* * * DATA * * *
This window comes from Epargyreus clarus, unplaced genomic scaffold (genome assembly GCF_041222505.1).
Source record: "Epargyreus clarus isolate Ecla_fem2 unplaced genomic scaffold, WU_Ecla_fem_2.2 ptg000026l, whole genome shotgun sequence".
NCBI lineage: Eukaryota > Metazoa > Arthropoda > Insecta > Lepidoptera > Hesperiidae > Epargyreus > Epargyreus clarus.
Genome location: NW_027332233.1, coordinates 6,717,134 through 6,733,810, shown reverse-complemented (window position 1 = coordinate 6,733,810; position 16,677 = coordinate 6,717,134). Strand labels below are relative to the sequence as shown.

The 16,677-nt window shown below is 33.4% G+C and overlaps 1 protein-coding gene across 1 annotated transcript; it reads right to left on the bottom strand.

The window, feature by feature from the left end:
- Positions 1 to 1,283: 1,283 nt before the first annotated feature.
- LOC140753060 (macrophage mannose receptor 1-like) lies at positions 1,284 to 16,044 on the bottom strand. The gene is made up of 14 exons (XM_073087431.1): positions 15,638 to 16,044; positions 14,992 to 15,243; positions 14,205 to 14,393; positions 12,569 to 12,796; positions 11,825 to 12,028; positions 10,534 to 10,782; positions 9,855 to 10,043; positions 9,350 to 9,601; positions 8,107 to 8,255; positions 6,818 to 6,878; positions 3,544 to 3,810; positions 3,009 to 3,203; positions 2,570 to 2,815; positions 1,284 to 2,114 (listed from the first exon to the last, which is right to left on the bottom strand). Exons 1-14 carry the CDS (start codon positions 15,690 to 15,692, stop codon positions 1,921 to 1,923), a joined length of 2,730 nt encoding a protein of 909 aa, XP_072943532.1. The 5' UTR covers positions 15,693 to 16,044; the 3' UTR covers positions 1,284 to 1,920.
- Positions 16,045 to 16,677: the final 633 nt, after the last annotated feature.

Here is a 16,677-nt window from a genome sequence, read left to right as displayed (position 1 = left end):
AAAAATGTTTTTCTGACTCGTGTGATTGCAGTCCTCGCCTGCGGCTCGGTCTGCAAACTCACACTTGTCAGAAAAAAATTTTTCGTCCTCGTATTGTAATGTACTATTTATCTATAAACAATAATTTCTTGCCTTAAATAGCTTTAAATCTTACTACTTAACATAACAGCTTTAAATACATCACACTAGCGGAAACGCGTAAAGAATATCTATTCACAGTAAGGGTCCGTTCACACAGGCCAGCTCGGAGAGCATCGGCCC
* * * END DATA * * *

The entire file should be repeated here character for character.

This window comes from Epargyreus clarus, unplaced genomic scaffold (genome assembly GCF_041222505.1).
Source record: "Epargyreus clarus isolate Ecla_fem2 unplaced genomic scaffold, WU_Ecla_fem_2.2 ptg000026l, whole genome shotgun sequence".
NCBI lineage: Eukaryota > Metazoa > Arthropoda > Insecta > Lepidoptera > Hesperiidae > Epargyreus > Epargyreus clarus.
Genome location: NW_027332233.1, coordinates 6,717,134 through 6,733,810, shown reverse-complemented (window position 1 = coordinate 6,733,810; position 16,677 = coordinate 6,717,134). Strand labels below are relative to the sequence as shown.

The 16,677-nt window shown below is 33.4% G+C and overlaps 1 protein-coding gene across 1 annotated transcript; it reads right to left on the bottom strand.

The window, feature by feature from the left end:
- Positions 1 to 1,283: 1,283 nt before the first annotated feature.
- LOC140753060 (macrophage mannose receptor 1-like) lies at positions 1,284 to 16,044 on the bottom strand. The gene is made up of 14 exons (XM_073087431.1): positions 15,638 to 16,044; positions 14,992 to 15,243; positions 14,205 to 14,393; positions 12,569 to 12,796; positions 11,825 to 12,028; positions 10,534 to 10,782; positions 9,855 to 10,043; positions 9,350 to 9,601; positions 8,107 to 8,255; positions 6,818 to 6,878; positions 3,544 to 3,810; positions 3,009 to 3,203; positions 2,570 to 2,815; positions 1,284 to 2,114 (listed from the first exon to the last, which is right to left on the bottom strand). Exons 1-14 carry the CDS (start codon positions 15,690 to 15,692, stop codon positions 1,921 to 1,923), a joined length of 2,730 nt encoding a protein of 909 aa, XP_072943532.1. The 5' UTR covers positions 15,693 to 16,044; the 3' UTR covers positions 1,284 to 1,920.
- Positions 16,045 to 16,677: the final 633 nt, after the last annotated feature.

Here is a 16,677-nt window from a genome sequence, read left to right as displayed (position 1 = left end):
AAAAATGTTTTTCTGACTCGTGTGATTGCAGTCCTCGCCTGCGGCTCGGTCTGCAAACTCACACTTGTCAGAAAAAAATTTTTCGTCCTCGTATTGTAATGTACTATTTATCTATAAACAATAATTTCTTGCCTTAAATAGCTTTAAATCTTACTACTTAACATAACAGCTTTAAATACATCACACTAGCGGAAACGCGTAAAGAATATCTATTCACAGTAAGGGTCCGTTCACACAGGCCAGCTCGGAGAGCATCGGCCC